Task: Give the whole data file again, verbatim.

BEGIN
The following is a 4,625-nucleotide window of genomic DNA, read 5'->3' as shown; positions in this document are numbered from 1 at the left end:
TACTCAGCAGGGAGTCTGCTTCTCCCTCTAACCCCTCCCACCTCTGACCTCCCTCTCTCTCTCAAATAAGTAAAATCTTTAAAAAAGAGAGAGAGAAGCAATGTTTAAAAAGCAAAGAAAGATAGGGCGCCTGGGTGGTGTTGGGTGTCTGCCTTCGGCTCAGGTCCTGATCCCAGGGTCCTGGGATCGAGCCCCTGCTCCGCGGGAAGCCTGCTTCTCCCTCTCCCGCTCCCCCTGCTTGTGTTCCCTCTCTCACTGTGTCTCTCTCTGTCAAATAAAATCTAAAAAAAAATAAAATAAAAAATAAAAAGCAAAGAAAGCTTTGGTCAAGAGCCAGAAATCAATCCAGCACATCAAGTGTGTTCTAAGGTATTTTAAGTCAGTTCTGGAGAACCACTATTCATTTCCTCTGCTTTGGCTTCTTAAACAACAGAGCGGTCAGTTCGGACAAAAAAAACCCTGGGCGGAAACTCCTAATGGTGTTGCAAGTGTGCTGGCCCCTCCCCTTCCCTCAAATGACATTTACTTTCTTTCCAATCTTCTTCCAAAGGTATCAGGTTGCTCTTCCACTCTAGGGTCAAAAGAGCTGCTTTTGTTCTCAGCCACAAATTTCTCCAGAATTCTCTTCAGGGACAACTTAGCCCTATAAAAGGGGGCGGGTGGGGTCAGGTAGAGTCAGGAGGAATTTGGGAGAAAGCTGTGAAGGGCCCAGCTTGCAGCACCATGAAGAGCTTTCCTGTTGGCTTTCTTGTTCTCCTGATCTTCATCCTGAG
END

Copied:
The following is a 4,625-nucleotide window of genomic DNA, read 5'->3' as shown; positions in this document are numbered from 1 at the left end:
TACTCAGCAGGGAGTCTGCTTCTCCCTCTAACCCCTCCCACCTCTGACCTCCCTCTCTCTCTCAAATAAGTAAAATCTTTAAAAAAGAGAGAGAGAAGCAATGTTTAAAAAGCAAAGAAAGATAGGGCGCCTGGGTGGTGTTGGGTGTCTGCCTTCGGCTCAGGTCCTGATCCCAGGGTCCTGGGATCGAGCCCCTGCTCCGCGGGAAGCCTGCTTCTCCCTCTCCCGCTCCCCCTGCTTGTGTTCCCTCTCTCACTGTGTCTCTCTCTGTCAAATAAAATCTAAAAAAAAATAAAATAAAAAATAAAAAGCAAAGAAAGCTTTGGTCAAGAGCCAGAAATCAATCCAGCACATCAAGTGTGTTCTAAGGTATTTTAAGTCAGTTCTGGAGAACCACTATTCATTTCCTCTGCTTTGGCTTCTTAAACAACAGAGCGGTCAGTTCGGACAAAAAAAACCCTGGGCGGAAACTCCTAATGGTGTTGCAAGTGTGCTGGCCCCTCCCCTTCCCTCAAATGACATTTACTTTCTTTCCAATCTTCTTCCAAAGGTATCAGGTTGCTCTTCCACTCTAGGGTCAAAAGAGCTGCTTTTGTTCTCAGCCACAAATTTCTCCAGAATTCTCTTCAGGGACAACTTAGCCCTATAAAAGGGGGCGGGTGGGGTCAGGTAGAGTCAGGAGGAATTTGGGAGAAAGCTGTGAAGGGCCCAGCTTGCAGCACCATGAAGAGCTTTCCTGTTGGCTTTCTTGTTCTCCTGATCTTCATCCTGAG